From a reader:
I was wondering if you could help me out. Are Ember days optional in the Pauline Mass? I ask because a friend of mine says hat they have been done away with in the Pauline Mass because they’re not in the Missal (we are Portuguese), but I was under the impression that they became optional.
What brought this up was an idea I had to help rehabilitate the Ember
days. Since they were once related to days of ordination, I thought of
suggesting to priests I know reviving their observation, only this time with the goal of praying for more vocations. Instead of just having that one week during the year when we are called at Mass to pray especially for vocations, we could have 4 periods during the year when we could do this again, only this time with fasting, prayer, and practice of charity.
Well… indeed. Ember Days during the four periods of the year (“Lenty, Penty, Crucy, Lucy”) were traditionally the days when ordinations would take place.
I don’t have an 2010 or 2011 post-Conciliar/Ordinary Form Ordo with me right now. In past editions were were some indications about how the Ember Days, that venerable tradition, could still be in some way observed. That meant, of course, that they rare are, unless you are attending Holy Mass with the traditional Roman calendar.
Still, from what I dug up from a previous post about this issue, Ember Days are discussed in the General Norms for the Liturgical Year (GIRM) tuck into one of the very last paragraphs, 394, we find:
394. Each diocese should have its own Calendar and Proper of Masses. For its part, the of Bishops’ Conference should draw up a proper calendar for the nation or, together with other Conferences, a calendar for a wider territory, to be approved by the Apostolic See.153
In carrying this out, to the greatest extent possible the Lord’s Day is to be preserved and safeguarded, as the primordial holy day, and hence other celebrations, unless they be truly of the greatest importance, should not have precedence over it. Care should likewise be taken that the liturgical year as revised by decree of the Second Vatican Council not be obscured by secondary elements.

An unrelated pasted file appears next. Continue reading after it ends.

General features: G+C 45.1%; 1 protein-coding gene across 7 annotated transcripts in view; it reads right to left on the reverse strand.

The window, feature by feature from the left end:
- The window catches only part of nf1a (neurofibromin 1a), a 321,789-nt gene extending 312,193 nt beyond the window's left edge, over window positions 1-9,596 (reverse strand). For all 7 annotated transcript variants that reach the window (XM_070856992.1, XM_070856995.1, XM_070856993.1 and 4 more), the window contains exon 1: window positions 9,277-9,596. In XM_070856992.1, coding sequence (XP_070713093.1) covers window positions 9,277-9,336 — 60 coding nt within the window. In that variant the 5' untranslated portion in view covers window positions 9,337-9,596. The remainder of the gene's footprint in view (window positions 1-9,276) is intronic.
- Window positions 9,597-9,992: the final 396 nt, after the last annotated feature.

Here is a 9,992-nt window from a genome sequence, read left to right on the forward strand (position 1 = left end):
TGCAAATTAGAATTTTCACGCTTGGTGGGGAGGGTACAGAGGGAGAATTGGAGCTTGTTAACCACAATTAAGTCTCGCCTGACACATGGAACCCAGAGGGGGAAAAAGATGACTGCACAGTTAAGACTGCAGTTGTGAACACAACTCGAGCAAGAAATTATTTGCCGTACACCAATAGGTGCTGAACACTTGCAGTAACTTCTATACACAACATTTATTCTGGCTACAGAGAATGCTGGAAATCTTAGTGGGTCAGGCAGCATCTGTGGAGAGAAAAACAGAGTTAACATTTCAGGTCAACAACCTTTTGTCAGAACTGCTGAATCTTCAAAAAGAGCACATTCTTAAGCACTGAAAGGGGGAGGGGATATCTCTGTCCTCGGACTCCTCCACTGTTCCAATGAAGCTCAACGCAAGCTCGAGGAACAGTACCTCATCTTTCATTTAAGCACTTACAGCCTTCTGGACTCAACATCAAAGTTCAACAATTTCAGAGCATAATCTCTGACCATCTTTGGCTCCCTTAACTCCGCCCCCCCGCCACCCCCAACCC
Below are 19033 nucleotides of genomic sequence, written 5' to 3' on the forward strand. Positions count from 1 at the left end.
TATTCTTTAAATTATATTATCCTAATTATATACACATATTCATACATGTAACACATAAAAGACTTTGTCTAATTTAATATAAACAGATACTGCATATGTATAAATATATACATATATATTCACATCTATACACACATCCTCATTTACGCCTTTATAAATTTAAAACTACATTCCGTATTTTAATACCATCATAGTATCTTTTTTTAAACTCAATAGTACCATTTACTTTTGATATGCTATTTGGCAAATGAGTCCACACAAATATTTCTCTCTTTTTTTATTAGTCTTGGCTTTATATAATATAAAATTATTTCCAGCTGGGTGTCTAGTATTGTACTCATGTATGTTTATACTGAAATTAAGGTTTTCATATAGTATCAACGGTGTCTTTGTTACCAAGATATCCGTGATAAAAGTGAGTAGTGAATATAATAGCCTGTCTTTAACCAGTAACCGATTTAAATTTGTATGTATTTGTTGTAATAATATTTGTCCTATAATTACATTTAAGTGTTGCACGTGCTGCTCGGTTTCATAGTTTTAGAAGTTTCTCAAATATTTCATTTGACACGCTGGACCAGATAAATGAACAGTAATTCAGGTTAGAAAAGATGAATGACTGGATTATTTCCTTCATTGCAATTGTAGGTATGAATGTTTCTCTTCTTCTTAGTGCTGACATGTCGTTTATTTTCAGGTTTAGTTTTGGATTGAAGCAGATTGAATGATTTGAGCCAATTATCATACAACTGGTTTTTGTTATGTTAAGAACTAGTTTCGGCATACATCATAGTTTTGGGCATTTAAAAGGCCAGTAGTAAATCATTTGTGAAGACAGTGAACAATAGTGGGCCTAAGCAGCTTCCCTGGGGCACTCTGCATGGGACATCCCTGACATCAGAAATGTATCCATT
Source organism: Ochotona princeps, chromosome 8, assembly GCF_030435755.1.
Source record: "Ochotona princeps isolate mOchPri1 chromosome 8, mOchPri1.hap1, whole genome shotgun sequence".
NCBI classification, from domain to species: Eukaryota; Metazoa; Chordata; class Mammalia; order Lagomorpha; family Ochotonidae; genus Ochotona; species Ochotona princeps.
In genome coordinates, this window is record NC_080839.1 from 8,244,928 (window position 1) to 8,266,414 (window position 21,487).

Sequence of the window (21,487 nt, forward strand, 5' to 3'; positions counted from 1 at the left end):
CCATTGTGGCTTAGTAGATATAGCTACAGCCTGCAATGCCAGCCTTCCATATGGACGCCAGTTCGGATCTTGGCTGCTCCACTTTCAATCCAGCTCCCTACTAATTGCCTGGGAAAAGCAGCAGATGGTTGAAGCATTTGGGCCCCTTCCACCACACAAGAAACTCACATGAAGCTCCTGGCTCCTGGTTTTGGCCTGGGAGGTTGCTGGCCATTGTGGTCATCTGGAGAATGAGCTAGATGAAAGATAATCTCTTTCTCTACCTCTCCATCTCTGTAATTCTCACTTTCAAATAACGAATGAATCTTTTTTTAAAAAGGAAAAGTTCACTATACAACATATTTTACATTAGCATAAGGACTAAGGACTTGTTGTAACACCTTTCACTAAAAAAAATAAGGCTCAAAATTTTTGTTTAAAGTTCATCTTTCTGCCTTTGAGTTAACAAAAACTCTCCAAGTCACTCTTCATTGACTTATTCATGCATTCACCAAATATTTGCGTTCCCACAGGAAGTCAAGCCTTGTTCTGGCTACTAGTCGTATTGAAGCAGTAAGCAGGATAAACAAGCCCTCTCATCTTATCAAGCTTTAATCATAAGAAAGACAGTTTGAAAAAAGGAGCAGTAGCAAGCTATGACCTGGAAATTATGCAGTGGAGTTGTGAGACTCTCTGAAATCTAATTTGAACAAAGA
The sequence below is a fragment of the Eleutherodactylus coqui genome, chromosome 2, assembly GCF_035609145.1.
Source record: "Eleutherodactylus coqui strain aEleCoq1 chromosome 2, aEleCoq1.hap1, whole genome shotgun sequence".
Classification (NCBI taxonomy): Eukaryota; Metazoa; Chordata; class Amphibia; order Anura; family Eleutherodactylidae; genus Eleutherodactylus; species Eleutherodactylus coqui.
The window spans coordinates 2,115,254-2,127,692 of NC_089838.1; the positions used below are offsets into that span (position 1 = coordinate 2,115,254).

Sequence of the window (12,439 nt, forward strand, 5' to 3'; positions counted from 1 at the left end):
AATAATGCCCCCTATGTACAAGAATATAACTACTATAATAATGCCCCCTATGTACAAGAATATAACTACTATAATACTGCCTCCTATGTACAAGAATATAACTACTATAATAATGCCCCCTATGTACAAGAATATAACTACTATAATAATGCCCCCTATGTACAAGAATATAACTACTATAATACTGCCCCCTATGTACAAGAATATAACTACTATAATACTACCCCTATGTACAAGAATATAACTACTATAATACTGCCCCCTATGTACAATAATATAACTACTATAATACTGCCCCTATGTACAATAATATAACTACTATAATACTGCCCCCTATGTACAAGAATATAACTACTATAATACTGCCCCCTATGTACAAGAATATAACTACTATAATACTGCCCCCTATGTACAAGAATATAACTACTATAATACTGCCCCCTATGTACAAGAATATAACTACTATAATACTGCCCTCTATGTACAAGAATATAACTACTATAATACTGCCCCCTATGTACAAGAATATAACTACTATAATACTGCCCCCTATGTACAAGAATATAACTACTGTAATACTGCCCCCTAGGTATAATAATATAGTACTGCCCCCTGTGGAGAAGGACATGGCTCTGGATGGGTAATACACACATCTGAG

In the drawing up of the calendar of a nation, the Rogation and Ember Days should be indicated (cf. above, no. 373), as well as the forms and texts for their celebration,155 and other special measures should also be taken into consideration.
The U.S. Bishops’ Committee on the Liturgy did this in the 2007 edition of Catholic Household Blessings & Prayers (Rogation Days, pp. 142 ff.; Ember Days, pp. 164 ff.).
That doesn’t impress me very much, I’m afraid.
This is one of those instances in which the newer, post-Conciliar calendar reveals the myopia of the “experts” who cobbled together the liturgical reform.
By moving saints’ feast days around, they caused disruption with celebrations of name days, patronal feasts, etc. By changing the liturgical seasons – especially by eliminating the pre-Lenten Sundays – they diminished preparation for Lent. By eliminating Rogation Days and Ember Days, they removed crucial moments of petition from our schedule. In sum, they didn’t consider that people’s lives were tied or could be tied to the rhythm of the Church’s year of grace.
If there were ever a way in which the older, Extraordinary Form could provide “enrichment” for the newer, Ordinary Form, this would be one way: reconsideration of the structure of the newer and the older calendar and how they fit together or don’t fit together. I advocate the addition of new feasts in the older calendar and the reintegration of elements of the older calendar into the newer.
Don’t make some of these things mere suggestions. Put them back into the calendar.